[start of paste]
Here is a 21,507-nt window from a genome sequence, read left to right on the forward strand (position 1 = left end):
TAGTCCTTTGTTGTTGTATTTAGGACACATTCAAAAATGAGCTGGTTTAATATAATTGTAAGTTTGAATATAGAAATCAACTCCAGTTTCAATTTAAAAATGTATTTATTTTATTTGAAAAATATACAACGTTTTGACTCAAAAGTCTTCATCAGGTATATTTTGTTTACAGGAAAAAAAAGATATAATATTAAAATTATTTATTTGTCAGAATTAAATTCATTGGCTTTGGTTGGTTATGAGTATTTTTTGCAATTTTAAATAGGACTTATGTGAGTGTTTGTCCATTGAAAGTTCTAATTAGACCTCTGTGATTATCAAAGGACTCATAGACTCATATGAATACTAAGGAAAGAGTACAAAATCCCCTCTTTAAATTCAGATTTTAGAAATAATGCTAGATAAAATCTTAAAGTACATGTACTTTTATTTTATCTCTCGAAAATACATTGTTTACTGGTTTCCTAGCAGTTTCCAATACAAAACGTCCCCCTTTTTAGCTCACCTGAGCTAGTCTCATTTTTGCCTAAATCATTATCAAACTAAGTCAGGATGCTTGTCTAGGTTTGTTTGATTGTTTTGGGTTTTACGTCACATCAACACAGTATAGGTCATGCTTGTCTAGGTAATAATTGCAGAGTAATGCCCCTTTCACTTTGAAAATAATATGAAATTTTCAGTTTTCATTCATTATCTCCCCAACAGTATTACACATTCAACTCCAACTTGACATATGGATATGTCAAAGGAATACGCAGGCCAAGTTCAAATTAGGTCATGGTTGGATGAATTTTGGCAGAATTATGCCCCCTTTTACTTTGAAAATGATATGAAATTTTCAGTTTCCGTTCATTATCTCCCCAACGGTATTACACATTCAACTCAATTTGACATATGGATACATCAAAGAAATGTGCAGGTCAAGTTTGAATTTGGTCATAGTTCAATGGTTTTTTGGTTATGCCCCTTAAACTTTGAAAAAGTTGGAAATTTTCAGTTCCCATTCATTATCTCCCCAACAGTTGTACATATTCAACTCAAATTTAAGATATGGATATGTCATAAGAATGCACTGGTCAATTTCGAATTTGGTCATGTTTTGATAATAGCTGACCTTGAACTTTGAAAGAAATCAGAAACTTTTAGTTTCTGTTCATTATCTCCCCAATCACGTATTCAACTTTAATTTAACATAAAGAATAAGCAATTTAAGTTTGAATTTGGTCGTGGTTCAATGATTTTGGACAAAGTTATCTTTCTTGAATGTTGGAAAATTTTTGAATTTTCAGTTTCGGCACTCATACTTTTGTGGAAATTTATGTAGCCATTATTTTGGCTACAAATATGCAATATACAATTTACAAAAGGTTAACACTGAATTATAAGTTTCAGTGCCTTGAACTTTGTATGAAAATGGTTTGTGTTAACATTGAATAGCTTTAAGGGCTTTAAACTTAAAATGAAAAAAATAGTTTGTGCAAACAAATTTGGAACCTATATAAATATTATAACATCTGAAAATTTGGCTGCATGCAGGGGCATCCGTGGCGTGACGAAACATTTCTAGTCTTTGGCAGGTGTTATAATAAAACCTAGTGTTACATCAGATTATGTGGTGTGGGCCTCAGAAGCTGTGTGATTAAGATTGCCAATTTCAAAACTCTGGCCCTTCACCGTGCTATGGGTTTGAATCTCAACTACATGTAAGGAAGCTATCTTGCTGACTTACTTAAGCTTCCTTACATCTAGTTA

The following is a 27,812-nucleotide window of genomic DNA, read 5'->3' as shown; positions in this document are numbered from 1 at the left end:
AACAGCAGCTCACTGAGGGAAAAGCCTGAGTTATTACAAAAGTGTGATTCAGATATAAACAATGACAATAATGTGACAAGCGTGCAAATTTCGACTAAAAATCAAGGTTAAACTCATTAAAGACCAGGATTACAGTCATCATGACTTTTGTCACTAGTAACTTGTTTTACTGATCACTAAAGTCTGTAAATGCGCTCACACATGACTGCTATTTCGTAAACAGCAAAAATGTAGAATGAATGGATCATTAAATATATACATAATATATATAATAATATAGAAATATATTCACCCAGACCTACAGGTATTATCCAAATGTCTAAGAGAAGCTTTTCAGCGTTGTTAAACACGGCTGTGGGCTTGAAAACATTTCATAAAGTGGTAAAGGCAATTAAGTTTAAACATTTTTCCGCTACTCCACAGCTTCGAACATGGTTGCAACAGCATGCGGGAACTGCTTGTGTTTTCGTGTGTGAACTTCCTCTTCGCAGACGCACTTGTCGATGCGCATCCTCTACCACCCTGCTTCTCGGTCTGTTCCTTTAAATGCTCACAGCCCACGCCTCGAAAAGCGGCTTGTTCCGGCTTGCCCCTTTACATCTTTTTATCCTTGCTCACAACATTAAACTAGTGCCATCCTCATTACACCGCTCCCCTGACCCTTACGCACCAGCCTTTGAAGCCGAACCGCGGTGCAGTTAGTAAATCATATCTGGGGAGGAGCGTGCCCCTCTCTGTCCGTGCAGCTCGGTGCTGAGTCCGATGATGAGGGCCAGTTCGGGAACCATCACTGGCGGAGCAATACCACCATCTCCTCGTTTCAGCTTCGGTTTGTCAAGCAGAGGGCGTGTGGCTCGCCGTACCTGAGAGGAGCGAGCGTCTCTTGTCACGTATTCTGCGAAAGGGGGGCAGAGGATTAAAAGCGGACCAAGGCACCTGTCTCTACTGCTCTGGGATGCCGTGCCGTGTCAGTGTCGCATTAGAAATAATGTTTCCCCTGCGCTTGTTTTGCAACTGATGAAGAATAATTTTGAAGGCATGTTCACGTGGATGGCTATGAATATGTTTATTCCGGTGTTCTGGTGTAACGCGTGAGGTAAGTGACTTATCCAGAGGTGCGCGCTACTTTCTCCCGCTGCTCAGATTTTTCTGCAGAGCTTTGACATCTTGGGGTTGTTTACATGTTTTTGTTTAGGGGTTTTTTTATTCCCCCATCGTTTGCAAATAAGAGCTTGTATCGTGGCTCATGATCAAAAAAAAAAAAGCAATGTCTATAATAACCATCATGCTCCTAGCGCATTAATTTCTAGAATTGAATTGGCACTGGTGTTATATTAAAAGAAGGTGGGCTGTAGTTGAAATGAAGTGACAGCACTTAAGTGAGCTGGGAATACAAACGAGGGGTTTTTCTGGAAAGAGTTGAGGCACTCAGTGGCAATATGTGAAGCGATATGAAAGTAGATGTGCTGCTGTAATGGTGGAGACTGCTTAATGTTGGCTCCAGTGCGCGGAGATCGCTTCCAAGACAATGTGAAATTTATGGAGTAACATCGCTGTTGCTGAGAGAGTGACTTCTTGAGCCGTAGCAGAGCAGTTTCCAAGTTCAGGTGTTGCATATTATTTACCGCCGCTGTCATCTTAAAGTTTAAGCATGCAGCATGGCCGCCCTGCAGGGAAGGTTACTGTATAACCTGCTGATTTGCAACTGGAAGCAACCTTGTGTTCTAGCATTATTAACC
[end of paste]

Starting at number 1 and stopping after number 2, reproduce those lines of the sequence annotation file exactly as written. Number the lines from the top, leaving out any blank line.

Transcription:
Here is a 21,507-nt window from a genome sequence, read left to right on the forward strand (position 1 = left end):
TAGTCCTTTGTTGTTGTATTTAGGACACATTCAAAAATGAGCTGGTTTAATATAATTGTAAGTTTGAATATAGAAATCAACTCCAGTTTCAATTTAAAAATGTATTTATTTTATTTGAAAAATATACAACGTTTTGACTCAAAAGTCTTCATCAGGTATATTTTGTTTACAGGAAAAAAAAGATATAATATTAAAATTATTTATTTGTCAGAATTAAATTCATTGGCTTTGGTTGGTTATGAGTATTTTTTGCAATTTTAAATAGGACTTATGTGAGTGTTTGTCCATTGAAAGTTCTAATTAGACCTCTGTGATTATCAAAGGACTCATAGACTCATATGAATACTAAGGAAAGAGTACAAAATCCCCTCTTTAAATTCAGATTTTAGAAATAATGCTAGATAAAATCTTAAAGTACATGTACTTTTATTTTATCTCTCGAAAATACATTGTTTACTGGTTTCCTAGCAGTTTCCAATACAAAACGTCCCCCTTTTTAGCTCACCTGAGCTAGTCTCATTTTTGCCTAAATCATTATCAAACTAAGTCAGGATGCTTGTCTAGGTTTGTTTGATTGTTTTGGGTTTTACGTCACATCAACACAGTATAGGTCATGCTTGTCTAGGTAATAATTGCAGAGTAATGCCCCTTTCACTTTGAAAATAATATGAAATTTTCAGTTTTCATTCATTATCTCCCCAACAGTATTACACATTCAACTCCAACTTGACATATGGATATGTCAAAGGAATACGCAGGCCAAGTTCAAATTAGGTCATGGTTGGATGAATTTTGGCAGAATTATGCCCCCTTTTACTTTGAAAATGATATGAAATTTTCAGTTTCCGTTCATTATCTCCCCAACGGTATTACACATTCAACTCAATTTGACATATGGATACATCAAAGAAATGTGCAGGTCAAGTTTGAATTTGGTCATAGTTCAATGGTTTTTTGGTTATGCCCCTTAAACTTTGAAAAAGTTGGAAATTTTCAGTTCCCATTCATTATCTCCCCAACAGTTGTACATATTCAACTCAAATTTAAGATATGGATATGTCATAAGAATGCACTGGTCAATTTCGAATTTGGTCATGTTTTGATAATAGCTGACCTTGAACTTTGAAAGAAATCAGAAACTTTTAGTTTCTGTTCATTATCTCCCCAATCACGTATTCAACTTTAATTTAACATAAAGAATAAGCAATTTAAGTTTGAATTTGGTCGTGGTTCAATGATTTTGGACAAAGTTATCTTTCTTGAATGTTGGAAAATTTTTGAATTTTCAGTTTCGGCACTCATACTTTTGTGGAAATTTATGTAGCCATTATTTTGGCTACAAATATGCAATATACAATTTACAAAAGGTTAACACTGAATTATAAGTTTCAGTGCCTTGAACTTTGTATGAAAATGGTTTGTGTTAACATTGAATAGCTTTAAGGGCTTTAAACTTAAAATGAAAAAAATAGTTTGTGCAAACAAATTTGGAACCTATATAAATATTATAACATCTGAAAATTTGGCTGCATGCAGGGGCATCCGTGGCGTGACGAAACATTTCTAGTCTTTGGCAGGTGTTATAATAAAACCTAGTGTTACATCAGATTATGTGGTGTGGGCCTCAGAAGCTGTGTGATTAAGATTGCCAATTTCAAAACTCTGGCCCTTCACCGTGCTATGGGTTTGAATCTCAACTACATGTAAGGAAGCTATCTTGCTGACTTACTTAAGCTTCCTTACATCTAGTTA